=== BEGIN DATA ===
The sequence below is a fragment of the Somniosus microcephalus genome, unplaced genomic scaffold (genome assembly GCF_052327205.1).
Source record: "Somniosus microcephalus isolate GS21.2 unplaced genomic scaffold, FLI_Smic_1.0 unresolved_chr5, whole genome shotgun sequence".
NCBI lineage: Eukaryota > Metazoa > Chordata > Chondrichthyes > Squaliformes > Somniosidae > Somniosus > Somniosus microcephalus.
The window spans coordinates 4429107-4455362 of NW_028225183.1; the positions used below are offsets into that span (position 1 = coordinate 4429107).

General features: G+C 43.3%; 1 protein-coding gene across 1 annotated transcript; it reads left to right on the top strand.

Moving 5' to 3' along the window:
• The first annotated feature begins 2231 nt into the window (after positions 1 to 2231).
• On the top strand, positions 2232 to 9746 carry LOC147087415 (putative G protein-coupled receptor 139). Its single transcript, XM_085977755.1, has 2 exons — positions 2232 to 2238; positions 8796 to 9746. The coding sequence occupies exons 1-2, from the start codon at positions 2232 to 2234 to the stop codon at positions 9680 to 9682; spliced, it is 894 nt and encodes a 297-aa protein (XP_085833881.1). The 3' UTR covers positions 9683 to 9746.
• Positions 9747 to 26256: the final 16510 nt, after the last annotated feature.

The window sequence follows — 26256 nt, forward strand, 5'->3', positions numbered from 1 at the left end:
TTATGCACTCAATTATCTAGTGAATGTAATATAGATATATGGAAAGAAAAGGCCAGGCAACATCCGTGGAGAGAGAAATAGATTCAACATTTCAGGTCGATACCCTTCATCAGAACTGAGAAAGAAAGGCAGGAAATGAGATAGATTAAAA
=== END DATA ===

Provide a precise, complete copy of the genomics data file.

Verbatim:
The sequence below is a fragment of the Somniosus microcephalus genome, unplaced genomic scaffold (genome assembly GCF_052327205.1).
Source record: "Somniosus microcephalus isolate GS21.2 unplaced genomic scaffold, FLI_Smic_1.0 unresolved_chr5, whole genome shotgun sequence".
NCBI lineage: Eukaryota > Metazoa > Chordata > Chondrichthyes > Squaliformes > Somniosidae > Somniosus > Somniosus microcephalus.
The window spans coordinates 4429107-4455362 of NW_028225183.1; the positions used below are offsets into that span (position 1 = coordinate 4429107).

General features: G+C 43.3%; 1 protein-coding gene across 1 annotated transcript; it reads left to right on the top strand.

Moving 5' to 3' along the window:
• The first annotated feature begins 2231 nt into the window (after positions 1 to 2231).
• On the top strand, positions 2232 to 9746 carry LOC147087415 (putative G protein-coupled receptor 139). Its single transcript, XM_085977755.1, has 2 exons — positions 2232 to 2238; positions 8796 to 9746. The coding sequence occupies exons 1-2, from the start codon at positions 2232 to 2234 to the stop codon at positions 9680 to 9682; spliced, it is 894 nt and encodes a 297-aa protein (XP_085833881.1). The 3' UTR covers positions 9683 to 9746.
• Positions 9747 to 26256: the final 16510 nt, after the last annotated feature.

The window sequence follows — 26256 nt, forward strand, 5'->3', positions numbered from 1 at the left end:
TTATGCACTCAATTATCTAGTGAATGTAATATAGATATATGGAAAGAAAAGGCCAGGCAACATCCGTGGAGAGAGAAATAGATTCAACATTTCAGGTCGATACCCTTCATCAGAACTGAGAAAGAAAGGCAGGAAATGAGATAGATTAAAA